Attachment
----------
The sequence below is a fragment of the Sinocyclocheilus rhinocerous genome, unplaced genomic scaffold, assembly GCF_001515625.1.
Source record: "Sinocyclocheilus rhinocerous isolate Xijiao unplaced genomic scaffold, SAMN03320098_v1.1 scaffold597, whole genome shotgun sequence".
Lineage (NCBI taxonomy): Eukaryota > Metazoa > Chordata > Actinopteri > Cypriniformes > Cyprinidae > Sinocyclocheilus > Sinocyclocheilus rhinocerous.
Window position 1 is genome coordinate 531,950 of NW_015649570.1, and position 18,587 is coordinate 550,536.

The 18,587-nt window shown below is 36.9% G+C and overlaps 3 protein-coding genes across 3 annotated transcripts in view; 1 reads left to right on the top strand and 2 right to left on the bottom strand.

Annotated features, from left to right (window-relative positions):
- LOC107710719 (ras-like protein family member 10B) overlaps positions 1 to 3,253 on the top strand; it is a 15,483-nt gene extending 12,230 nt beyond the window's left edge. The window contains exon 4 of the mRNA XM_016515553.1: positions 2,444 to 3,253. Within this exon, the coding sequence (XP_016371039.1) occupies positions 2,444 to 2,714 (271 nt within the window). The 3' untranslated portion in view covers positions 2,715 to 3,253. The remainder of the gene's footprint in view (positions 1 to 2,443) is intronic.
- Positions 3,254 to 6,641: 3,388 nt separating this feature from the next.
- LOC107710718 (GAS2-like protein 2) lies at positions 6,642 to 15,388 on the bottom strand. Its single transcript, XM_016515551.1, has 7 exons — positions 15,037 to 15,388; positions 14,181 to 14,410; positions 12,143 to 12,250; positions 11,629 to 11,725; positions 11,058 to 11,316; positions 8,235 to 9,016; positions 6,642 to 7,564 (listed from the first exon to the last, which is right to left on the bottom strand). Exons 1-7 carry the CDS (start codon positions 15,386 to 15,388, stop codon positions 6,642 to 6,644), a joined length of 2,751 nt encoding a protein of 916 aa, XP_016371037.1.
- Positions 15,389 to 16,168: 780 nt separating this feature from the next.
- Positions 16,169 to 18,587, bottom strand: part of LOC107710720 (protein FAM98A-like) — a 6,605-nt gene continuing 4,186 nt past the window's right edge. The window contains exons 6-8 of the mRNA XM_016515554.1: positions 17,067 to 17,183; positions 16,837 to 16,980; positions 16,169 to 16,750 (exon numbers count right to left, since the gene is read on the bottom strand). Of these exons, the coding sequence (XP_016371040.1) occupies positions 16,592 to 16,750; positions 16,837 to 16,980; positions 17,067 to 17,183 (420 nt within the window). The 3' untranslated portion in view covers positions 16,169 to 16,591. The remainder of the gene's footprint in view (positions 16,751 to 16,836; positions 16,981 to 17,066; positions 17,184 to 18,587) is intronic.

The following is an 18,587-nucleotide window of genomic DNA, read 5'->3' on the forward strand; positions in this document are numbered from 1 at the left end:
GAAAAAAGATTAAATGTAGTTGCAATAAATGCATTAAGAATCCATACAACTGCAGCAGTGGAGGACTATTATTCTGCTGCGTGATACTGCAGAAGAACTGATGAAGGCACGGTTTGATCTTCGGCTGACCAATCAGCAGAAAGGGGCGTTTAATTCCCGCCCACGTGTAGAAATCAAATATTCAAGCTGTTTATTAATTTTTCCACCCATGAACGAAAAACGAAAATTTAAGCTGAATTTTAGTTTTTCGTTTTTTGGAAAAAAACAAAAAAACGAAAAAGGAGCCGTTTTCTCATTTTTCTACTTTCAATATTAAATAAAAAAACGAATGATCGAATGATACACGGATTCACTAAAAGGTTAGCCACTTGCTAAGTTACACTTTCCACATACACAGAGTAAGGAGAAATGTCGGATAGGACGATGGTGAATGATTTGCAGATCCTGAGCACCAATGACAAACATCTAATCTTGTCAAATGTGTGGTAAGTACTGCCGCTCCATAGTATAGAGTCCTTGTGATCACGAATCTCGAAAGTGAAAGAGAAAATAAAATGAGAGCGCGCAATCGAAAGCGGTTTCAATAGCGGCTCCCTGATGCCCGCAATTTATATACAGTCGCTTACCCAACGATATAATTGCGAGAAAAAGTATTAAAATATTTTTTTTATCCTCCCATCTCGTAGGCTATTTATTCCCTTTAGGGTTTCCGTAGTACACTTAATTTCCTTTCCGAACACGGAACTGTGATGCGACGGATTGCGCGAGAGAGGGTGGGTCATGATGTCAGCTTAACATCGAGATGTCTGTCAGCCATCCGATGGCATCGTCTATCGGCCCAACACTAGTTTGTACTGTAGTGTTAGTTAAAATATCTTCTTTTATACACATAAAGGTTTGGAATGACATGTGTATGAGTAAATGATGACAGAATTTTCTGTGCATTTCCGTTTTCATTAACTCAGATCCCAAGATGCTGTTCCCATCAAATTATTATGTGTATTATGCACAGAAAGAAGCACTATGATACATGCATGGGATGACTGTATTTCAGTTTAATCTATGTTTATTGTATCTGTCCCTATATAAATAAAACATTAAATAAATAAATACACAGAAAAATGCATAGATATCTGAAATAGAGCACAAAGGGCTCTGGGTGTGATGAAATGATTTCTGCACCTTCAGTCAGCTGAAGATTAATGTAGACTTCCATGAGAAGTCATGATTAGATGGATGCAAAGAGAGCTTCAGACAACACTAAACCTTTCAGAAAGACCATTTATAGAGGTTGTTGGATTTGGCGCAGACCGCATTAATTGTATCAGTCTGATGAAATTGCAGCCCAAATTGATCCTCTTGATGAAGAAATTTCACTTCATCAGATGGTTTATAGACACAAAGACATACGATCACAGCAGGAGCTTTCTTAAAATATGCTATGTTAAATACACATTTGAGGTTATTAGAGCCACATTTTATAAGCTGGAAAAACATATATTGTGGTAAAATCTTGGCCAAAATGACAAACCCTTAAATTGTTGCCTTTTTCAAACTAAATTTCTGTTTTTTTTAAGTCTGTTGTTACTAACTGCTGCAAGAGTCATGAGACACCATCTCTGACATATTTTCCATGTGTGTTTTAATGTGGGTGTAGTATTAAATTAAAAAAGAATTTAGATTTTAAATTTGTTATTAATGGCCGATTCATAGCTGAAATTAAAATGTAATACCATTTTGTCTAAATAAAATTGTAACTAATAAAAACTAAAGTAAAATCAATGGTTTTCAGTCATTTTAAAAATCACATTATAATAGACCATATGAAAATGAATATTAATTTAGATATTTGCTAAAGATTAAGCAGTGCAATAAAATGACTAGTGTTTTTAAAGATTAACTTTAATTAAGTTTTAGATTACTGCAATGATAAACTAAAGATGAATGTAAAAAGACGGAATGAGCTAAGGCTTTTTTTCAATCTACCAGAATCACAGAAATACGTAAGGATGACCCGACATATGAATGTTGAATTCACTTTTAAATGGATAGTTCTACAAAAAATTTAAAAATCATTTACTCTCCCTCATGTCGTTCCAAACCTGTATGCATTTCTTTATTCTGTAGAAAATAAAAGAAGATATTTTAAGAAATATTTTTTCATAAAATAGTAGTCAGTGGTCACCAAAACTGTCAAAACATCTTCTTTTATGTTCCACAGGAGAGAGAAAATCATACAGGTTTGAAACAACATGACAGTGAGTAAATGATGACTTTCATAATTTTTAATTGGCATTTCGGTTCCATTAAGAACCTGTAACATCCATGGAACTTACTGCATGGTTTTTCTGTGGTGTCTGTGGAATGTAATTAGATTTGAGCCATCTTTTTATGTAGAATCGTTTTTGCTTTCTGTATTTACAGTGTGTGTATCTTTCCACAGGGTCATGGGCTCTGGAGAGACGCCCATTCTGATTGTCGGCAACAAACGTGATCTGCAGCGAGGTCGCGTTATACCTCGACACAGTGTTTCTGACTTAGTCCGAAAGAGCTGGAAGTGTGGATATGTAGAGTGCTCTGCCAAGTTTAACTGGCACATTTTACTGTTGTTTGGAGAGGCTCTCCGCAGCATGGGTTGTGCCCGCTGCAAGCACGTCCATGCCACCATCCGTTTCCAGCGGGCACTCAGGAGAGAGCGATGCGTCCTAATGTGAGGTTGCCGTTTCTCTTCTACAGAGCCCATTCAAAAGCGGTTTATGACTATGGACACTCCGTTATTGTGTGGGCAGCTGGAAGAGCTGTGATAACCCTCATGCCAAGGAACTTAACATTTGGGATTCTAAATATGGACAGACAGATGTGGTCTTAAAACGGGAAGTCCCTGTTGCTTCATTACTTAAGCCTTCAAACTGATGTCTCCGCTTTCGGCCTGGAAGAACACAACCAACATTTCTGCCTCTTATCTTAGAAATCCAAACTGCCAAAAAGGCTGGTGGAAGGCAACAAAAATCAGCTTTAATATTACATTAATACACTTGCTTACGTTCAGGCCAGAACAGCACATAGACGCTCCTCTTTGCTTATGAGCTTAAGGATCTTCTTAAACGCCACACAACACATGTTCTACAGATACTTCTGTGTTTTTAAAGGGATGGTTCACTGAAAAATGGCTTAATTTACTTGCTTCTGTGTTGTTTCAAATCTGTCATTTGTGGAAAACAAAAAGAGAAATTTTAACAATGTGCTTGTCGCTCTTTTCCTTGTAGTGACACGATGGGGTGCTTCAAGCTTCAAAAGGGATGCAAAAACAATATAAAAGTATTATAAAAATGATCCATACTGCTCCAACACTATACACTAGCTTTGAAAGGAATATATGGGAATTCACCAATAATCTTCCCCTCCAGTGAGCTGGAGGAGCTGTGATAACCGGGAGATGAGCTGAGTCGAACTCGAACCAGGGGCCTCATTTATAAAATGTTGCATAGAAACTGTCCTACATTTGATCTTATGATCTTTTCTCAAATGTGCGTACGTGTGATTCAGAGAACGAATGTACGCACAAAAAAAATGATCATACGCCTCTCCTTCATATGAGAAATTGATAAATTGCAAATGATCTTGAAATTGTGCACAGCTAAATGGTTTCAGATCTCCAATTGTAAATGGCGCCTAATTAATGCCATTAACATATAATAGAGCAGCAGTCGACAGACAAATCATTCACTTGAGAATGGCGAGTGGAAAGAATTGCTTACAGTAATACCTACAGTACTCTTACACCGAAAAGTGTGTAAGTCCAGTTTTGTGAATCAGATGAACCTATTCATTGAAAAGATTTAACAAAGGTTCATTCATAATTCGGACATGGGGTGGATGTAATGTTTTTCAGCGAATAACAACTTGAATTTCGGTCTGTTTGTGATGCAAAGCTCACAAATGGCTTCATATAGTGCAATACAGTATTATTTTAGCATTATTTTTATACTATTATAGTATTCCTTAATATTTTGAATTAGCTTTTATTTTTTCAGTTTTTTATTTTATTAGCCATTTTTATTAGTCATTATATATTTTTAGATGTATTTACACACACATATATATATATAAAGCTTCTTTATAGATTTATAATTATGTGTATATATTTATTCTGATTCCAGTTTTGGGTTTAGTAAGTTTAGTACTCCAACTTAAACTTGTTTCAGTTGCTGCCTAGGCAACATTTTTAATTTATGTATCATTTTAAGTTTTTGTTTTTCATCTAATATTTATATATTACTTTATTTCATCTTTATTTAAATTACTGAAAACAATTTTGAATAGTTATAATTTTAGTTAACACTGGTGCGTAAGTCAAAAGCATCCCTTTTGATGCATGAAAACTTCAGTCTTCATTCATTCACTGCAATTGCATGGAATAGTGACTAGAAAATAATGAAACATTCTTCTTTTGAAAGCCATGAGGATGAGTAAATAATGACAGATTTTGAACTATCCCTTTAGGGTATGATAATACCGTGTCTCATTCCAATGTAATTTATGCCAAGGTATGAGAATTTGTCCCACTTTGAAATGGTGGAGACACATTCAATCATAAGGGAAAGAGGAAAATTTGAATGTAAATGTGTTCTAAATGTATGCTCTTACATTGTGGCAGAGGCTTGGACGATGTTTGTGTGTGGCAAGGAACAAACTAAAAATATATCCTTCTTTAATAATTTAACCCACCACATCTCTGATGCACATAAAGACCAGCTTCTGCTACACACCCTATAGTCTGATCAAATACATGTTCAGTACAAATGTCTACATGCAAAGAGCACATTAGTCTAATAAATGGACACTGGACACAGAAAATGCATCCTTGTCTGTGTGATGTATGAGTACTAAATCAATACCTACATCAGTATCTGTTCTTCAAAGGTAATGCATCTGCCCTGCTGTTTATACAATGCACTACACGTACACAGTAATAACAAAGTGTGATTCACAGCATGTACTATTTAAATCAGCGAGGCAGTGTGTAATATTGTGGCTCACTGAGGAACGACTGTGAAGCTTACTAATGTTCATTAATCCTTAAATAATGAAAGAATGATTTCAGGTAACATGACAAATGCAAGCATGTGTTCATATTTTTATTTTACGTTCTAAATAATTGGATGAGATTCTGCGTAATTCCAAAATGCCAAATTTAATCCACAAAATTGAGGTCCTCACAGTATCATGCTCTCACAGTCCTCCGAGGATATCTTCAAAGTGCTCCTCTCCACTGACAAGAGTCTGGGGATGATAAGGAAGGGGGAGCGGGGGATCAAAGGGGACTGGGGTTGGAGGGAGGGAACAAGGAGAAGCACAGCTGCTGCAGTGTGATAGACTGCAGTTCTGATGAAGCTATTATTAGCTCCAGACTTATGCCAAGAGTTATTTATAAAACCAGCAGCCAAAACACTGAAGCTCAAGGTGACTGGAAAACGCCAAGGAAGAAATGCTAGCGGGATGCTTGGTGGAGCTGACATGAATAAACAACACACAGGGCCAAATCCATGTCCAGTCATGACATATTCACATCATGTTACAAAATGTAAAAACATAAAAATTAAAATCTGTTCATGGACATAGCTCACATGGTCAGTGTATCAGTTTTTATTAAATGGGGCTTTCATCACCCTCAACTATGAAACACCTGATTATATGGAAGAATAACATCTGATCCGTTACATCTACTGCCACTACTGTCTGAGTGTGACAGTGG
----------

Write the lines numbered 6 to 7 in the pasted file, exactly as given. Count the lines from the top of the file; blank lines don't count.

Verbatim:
Annotated features, from left to right (window-relative positions):
- LOC107710719 (ras-like protein family member 10B) overlaps positions 1 to 3,253 on the top strand; it is a 15,483-nt gene extending 12,230 nt beyond the window's left edge. The window contains exon 4 of the mRNA XM_016515553.1: positions 2,444 to 3,253. Within this exon, the coding sequence (XP_016371039.1) occupies positions 2,444 to 2,714 (271 nt within the window). The 3' untranslated portion in view covers positions 2,715 to 3,253. The remainder of the gene's footprint in view (positions 1 to 2,443) is intronic.